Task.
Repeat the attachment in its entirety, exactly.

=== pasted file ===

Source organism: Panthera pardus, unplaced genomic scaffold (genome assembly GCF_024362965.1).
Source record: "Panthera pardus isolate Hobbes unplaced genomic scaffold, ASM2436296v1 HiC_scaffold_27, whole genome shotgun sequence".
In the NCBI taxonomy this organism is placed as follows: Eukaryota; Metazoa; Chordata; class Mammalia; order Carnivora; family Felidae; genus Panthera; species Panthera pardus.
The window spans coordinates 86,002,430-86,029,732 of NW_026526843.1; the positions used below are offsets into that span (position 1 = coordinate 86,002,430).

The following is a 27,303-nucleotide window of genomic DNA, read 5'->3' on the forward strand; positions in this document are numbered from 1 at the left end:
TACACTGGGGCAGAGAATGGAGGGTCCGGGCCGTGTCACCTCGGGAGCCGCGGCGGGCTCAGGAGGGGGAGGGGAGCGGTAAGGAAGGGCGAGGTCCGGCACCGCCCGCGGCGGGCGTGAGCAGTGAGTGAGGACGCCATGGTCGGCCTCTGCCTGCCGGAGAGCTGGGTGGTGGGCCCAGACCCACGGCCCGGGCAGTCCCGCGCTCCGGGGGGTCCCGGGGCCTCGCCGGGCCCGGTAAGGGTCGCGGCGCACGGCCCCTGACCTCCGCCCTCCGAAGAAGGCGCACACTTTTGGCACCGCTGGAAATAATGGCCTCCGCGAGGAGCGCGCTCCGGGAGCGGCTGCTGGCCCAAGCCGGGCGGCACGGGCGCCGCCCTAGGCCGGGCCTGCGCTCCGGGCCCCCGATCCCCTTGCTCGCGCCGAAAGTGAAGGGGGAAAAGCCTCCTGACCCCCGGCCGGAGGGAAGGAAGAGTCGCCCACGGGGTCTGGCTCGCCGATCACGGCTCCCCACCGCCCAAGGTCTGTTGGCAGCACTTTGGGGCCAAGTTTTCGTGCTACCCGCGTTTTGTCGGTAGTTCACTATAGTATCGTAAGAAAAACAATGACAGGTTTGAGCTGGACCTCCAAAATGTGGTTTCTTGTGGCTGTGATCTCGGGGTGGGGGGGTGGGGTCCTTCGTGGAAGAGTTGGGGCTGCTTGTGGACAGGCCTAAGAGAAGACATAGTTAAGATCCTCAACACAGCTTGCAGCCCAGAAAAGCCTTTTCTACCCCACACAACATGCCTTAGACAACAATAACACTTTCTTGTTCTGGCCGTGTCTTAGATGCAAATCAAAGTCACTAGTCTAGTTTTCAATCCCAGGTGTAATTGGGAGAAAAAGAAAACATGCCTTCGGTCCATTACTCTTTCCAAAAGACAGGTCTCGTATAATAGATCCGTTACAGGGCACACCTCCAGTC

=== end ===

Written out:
Source organism: Panthera pardus, unplaced genomic scaffold (genome assembly GCF_024362965.1).
Source record: "Panthera pardus isolate Hobbes unplaced genomic scaffold, ASM2436296v1 HiC_scaffold_27, whole genome shotgun sequence".
In the NCBI taxonomy this organism is placed as follows: Eukaryota; Metazoa; Chordata; class Mammalia; order Carnivora; family Felidae; genus Panthera; species Panthera pardus.
The window spans coordinates 86,002,430-86,029,732 of NW_026526843.1; the positions used below are offsets into that span (position 1 = coordinate 86,002,430).

The following is a 27,303-nucleotide window of genomic DNA, read 5'->3' on the forward strand; positions in this document are numbered from 1 at the left end:
TACACTGGGGCAGAGAATGGAGGGTCCGGGCCGTGTCACCTCGGGAGCCGCGGCGGGCTCAGGAGGGGGAGGGGAGCGGTAAGGAAGGGCGAGGTCCGGCACCGCCCGCGGCGGGCGTGAGCAGTGAGTGAGGACGCCATGGTCGGCCTCTGCCTGCCGGAGAGCTGGGTGGTGGGCCCAGACCCACGGCCCGGGCAGTCCCGCGCTCCGGGGGGTCCCGGGGCCTCGCCGGGCCCGGTAAGGGTCGCGGCGCACGGCCCCTGACCTCCGCCCTCCGAAGAAGGCGCACACTTTTGGCACCGCTGGAAATAATGGCCTCCGCGAGGAGCGCGCTCCGGGAGCGGCTGCTGGCCCAAGCCGGGCGGCACGGGCGCCGCCCTAGGCCGGGCCTGCGCTCCGGGCCCCCGATCCCCTTGCTCGCGCCGAAAGTGAAGGGGGAAAAGCCTCCTGACCCCCGGCCGGAGGGAAGGAAGAGTCGCCCACGGGGTCTGGCTCGCCGATCACGGCTCCCCACCGCCCAAGGTCTGTTGGCAGCACTTTGGGGCCAAGTTTTCGTGCTACCCGCGTTTTGTCGGTAGTTCACTATAGTATCGTAAGAAAAACAATGACAGGTTTGAGCTGGACCTCCAAAATGTGGTTTCTTGTGGCTGTGATCTCGGGGTGGGGGGGTGGGGTCCTTCGTGGAAGAGTTGGGGCTGCTTGTGGACAGGCCTAAGAGAAGACATAGTTAAGATCCTCAACACAGCTTGCAGCCCAGAAAAGCCTTTTCTACCCCACACAACATGCCTTAGACAACAATAACACTTTCTTGTTCTGGCCGTGTCTTAGATGCAAATCAAAGTCACTAGTCTAGTTTTCAATCCCAGGTGTAATTGGGAGAAAAAGAAAACATGCCTTCGGTCCATTACTCTTTCCAAAAGACAGGTCTCGTATAATAGATCCGTTACAGGGCACACCTCCAGTC